World trade contracted sharply in September, dashing hopes that the global downturn that has been weighing on exporters had bottomed out.
The volume of global trade dropped by 1.3 per cent in September compared to the previous month, after a 0.5 per cent expansion in August, according to data from the CPB World Trade Monitor.
September’s fall reverses the gains made in the previous two months, which had raised expectations that the worst of the disruption caused by the global trade war has passed.
“While news about the negotiations between the US and China is mixed at best, trade remains subdued,” said Timme Spakman, an economist at ING.
Compared to the same month last year, global trade contracted by 1.1 per cent in September, marking the fourth consecutive year-on-year contraction and the longest period of falling trade since the financial crisis in 2009, according to the CPB Monitor.
The US and China were the largest drag on international trade volumes, largely reflecting the two-year-long trade war between the world’s two biggest economies. US import volumes fell by 2.1 per cent in September compared to the previous month. In China, imports were down by 6.9 per cent.
Bilateral trade between the US and China has been contracting at double-digit rates since the end of last year, with goods being the most affected as they have been targeted with tariffs by both sides.
In September the value of US soyabean exports — which faces retaliatory Chinese import tariffs — dropped by $1bn compared to the previous month, the main driver of the $1.8bn fall in total US exports, according to separate US official data.
However the loss of trade momentum has been widespread across goods and countries as policy uncertainty disrupted the global supply chain and was reflected in lower business investment. In September trade volumes in emerging Asian nations other than China were down 3.3 per cent compared to the same month last year.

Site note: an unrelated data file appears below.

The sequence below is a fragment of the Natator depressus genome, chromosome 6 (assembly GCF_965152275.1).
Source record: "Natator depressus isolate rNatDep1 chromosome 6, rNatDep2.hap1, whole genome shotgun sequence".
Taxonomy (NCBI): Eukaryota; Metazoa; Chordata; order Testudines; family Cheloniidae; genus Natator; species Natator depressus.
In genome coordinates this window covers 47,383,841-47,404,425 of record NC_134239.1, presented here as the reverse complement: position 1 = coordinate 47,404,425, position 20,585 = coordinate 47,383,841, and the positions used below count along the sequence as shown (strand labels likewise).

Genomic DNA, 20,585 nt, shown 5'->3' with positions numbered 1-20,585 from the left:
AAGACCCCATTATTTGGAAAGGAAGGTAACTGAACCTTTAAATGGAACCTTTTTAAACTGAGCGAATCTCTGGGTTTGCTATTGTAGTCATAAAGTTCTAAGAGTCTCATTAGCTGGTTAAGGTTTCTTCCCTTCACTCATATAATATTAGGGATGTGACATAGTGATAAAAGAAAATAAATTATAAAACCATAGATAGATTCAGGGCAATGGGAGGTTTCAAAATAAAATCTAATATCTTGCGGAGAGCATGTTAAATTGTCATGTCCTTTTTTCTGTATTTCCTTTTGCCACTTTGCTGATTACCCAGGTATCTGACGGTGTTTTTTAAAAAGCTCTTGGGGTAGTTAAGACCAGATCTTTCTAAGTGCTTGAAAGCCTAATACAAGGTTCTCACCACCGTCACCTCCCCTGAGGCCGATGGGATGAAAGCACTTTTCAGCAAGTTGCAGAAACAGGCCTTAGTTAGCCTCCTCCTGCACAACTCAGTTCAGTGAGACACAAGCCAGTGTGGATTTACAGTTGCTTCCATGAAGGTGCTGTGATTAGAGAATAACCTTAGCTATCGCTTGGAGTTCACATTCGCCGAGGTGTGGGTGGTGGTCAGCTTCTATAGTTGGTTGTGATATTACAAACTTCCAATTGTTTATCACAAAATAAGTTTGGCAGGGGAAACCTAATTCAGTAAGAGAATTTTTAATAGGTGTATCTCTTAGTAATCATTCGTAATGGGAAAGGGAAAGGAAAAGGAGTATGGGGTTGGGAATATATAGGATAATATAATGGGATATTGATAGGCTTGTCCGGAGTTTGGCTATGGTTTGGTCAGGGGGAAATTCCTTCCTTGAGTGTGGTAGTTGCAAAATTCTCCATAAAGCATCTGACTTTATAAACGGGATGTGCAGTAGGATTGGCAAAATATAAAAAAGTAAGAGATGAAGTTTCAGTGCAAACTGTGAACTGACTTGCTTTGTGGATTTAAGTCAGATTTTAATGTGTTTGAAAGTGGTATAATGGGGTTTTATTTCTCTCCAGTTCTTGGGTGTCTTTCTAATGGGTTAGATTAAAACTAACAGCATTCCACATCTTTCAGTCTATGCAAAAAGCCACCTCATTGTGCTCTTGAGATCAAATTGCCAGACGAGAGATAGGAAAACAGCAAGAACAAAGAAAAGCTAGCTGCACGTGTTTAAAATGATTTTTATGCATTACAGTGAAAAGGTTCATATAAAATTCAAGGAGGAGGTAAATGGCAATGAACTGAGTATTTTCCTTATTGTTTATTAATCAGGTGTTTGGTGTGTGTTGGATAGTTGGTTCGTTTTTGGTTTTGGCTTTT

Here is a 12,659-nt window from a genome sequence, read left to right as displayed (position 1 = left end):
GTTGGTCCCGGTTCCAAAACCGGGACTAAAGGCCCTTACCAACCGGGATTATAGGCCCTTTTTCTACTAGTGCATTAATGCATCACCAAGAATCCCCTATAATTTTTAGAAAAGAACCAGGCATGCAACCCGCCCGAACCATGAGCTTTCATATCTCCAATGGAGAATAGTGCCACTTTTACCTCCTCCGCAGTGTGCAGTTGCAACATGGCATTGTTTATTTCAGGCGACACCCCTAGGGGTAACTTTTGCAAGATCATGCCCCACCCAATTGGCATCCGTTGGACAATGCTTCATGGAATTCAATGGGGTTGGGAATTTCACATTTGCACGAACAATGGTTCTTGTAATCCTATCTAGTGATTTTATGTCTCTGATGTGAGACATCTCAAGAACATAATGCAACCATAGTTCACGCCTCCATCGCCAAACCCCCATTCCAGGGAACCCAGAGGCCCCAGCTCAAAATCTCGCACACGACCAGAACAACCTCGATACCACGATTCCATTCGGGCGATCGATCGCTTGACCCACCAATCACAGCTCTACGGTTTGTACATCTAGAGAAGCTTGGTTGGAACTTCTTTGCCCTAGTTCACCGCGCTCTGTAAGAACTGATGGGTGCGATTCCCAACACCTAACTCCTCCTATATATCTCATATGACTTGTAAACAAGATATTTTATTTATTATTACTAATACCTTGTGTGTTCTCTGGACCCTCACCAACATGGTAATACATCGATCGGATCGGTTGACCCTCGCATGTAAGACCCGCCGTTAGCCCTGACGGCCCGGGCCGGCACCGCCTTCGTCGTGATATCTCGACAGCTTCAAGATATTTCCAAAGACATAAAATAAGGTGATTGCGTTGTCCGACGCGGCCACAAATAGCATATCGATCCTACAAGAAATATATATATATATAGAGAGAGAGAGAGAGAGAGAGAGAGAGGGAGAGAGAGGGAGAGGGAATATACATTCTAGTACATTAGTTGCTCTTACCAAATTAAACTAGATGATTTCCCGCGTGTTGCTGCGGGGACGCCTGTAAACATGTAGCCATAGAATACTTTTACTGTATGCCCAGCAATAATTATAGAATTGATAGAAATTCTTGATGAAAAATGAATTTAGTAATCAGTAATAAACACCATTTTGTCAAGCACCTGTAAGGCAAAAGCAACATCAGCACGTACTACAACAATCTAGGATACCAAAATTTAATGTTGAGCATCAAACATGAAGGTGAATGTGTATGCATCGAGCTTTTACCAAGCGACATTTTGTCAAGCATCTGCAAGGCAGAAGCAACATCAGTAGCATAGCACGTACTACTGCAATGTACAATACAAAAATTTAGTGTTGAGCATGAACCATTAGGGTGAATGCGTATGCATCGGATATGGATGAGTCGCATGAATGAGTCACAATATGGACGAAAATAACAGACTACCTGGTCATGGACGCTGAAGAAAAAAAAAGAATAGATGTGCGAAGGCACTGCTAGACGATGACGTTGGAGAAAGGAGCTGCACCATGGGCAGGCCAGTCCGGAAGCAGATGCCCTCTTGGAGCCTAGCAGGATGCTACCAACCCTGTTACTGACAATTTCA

“Due to regional and global value chains, the fall in Chinese imports also resulted in a significant decline in import demand among other Asian countries,” said Mr Spakman.
The eurozone showed more resilience with positive, but weak, September trade data.
As the weakness in global trade continues, a rebound next year is not now on the cards, economists warn.
“While we think that global trade growth is likely to stabilise in the latter part of 2019, we see little likelihood of a substantial pick-up in trade growth next year, even if US-China trade tensions dissipate,” said Mr May.
CPB trade data uses national value trade statistics for goods to create national, regional and global indices of trade adjusted by price changes.
The organisation also standardises industrial production data. Its global industrial production statistics presented a marginally more upbeat picture, with a 0.5 per cent month-on-month expansion in September, building on a 0.1 per cent increase in August.
However the growth was exclusively driven by Asian economies, with most other industrial regions continuing to contract.